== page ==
# Understanding the High-Low Method

May, 2020

## Understanding the High-Low Method

When it comes to cost accounting, the high-low method is an approach that's used to break mixed costs into either a variable or fixed cost. Although it's straightforward, it's important to do multiple analyses because outlier costs from the available data can sometimes misconstrue operating costs. This calculation occurs by looking at the periods with the most and least activity, as well as the total costs for both the high and low periods.

In order to get results for the high-low method, the variable cost and the fixed cost must be determined first. Once these are established, they are entered into the cost model formula.

Variable Cost is determined as follows:

VC = Highest Activity Cost - Lowest Activity Cost / Highest Activity Units - Lowest Activity Units

The next step is to calculate the Fixed Cost as follows:

FC = Highest Activity Cost - (VC x Highest Activity Units)

Now that the fixed and variable costs are known, the high-low cost can be determined:

High-Low Cost Model = Fixed Cost + (Variable Cost x Unit Activity)

Understanding it Through a Real-World Example

Looking at a furniture manufacturer, it's good to focus on one product to see how the high-low method works:

The first step is to list production that includes each month, the product produced (let’s say it’s tables), and how much it cost to produce all tables each month. The list could be as follows:

MonthsUnits ProducedTotal Cost (\$)
January 153 6,650
February 106 5,653
March 120 6,185
April 126 6,120
May 100 4,888
June 133 6,650
July 113 5,852
August 93 4,988
September 153 6,783
October 166 7,382
November 146 6,783
December 160 7,581

The greatest output or activity for the furniture store happened in October when it produced the highest number of tables: 166 at a cost of \$7,382. In August, the furniture store produced the fewest number of tables at 93, manufactured at a cost of \$4,988.

Even though the cost may not be the greatest for the peak and valley of production, the corresponding costs for those respective figures is what will be used.

Now that we've identified the relevant data, the first task is to determine the variable cost.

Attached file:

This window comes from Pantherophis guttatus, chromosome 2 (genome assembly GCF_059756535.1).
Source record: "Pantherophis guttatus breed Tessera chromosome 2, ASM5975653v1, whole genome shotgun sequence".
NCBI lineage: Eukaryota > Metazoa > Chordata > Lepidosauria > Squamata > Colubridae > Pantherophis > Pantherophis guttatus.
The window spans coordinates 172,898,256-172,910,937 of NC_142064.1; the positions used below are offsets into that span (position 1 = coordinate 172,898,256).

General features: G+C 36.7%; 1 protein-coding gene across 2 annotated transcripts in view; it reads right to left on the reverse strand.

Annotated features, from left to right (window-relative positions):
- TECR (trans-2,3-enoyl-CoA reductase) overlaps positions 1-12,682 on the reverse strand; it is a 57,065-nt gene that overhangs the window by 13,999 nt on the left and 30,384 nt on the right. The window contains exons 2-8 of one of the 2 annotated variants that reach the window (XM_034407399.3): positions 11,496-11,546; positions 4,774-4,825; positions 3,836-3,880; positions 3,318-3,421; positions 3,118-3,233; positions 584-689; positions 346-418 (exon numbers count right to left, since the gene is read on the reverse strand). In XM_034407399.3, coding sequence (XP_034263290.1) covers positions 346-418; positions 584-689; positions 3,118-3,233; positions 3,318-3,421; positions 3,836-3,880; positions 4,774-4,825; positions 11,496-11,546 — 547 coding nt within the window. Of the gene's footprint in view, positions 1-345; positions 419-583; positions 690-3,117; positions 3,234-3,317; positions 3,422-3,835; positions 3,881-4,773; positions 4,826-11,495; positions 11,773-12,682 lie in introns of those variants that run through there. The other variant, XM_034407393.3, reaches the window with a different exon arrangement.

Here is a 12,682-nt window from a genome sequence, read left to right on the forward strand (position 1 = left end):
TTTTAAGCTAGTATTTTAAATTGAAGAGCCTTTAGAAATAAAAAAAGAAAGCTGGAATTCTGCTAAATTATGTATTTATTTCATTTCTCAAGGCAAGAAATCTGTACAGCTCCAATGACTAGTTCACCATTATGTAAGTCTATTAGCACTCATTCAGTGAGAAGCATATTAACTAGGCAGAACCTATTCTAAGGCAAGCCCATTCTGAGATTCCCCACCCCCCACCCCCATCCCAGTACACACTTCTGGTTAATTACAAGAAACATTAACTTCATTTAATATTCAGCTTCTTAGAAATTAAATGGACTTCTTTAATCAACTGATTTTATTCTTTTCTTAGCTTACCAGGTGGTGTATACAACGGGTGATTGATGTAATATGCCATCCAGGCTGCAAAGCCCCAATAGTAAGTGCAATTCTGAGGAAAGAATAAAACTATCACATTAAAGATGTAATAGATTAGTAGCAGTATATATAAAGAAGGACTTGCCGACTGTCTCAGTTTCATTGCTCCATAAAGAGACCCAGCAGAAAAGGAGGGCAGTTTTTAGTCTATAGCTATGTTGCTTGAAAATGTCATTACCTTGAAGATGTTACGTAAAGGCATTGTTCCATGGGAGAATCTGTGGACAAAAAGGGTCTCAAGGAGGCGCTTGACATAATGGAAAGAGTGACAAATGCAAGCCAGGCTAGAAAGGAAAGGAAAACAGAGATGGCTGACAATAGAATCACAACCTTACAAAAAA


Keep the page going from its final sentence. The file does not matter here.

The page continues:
VC = Total Cost of High Activity - Total Cost of Low Activity / Highest Activity Unit - Lowest Activity Unit

VC = \$7,382 - \$4,988 / 166 - 93

VC = \$2,394 / 73 = \$32.80 per table

Then fixed costs must be calculated:

Total Cost = (VC x Units Produced) + Total Fixed Cost

\$7,382 = (\$32.80 x 166) + TFC

\$7,382 = \$5,444.80 + TFC

TFC = \$7,382 - \$5,444.80 = \$1,937.20

It’s important to remember that variable costs are per unit.

Now that we have the total fixed cost, we can then create the total cost equation:

Total Cost = Total Fixed Cost + (VC x Units Produced)

Total Cost = \$1,937.20 + (\$32.80 x 166) = \$7,382

This demonstrates the comprehensive costs for the tables made by the furniture store.

Further Considerations

The high-low method is a quick way to analyze costs. Since it only necessitates the peak and lulls of production data and costs, it can be done more often, along with helping companies plan with limited data to estimate future unit costs.

It's important to run multiple types of cost analysis because high and low measurements might not give a full picture of costs. Although these two data points may not be the best overall picture of costs a business experiences at those volume levels, it can be an effective measurement until more data becomes available.

These articles are intended to provide general resources for the tax and accounting needs of small businesses and individuals. Service2Client LLC is the author, but is not engaged in rendering specific legal, accounting, financial or professional advice. Service2Client LLC makes no representation that the recommendations of Service2Client LLC will achieve any result. The NSAD has not reviewed any of the Service2Client LLC content. Readers are encouraged to contact their CPA regarding the topics in these articles.

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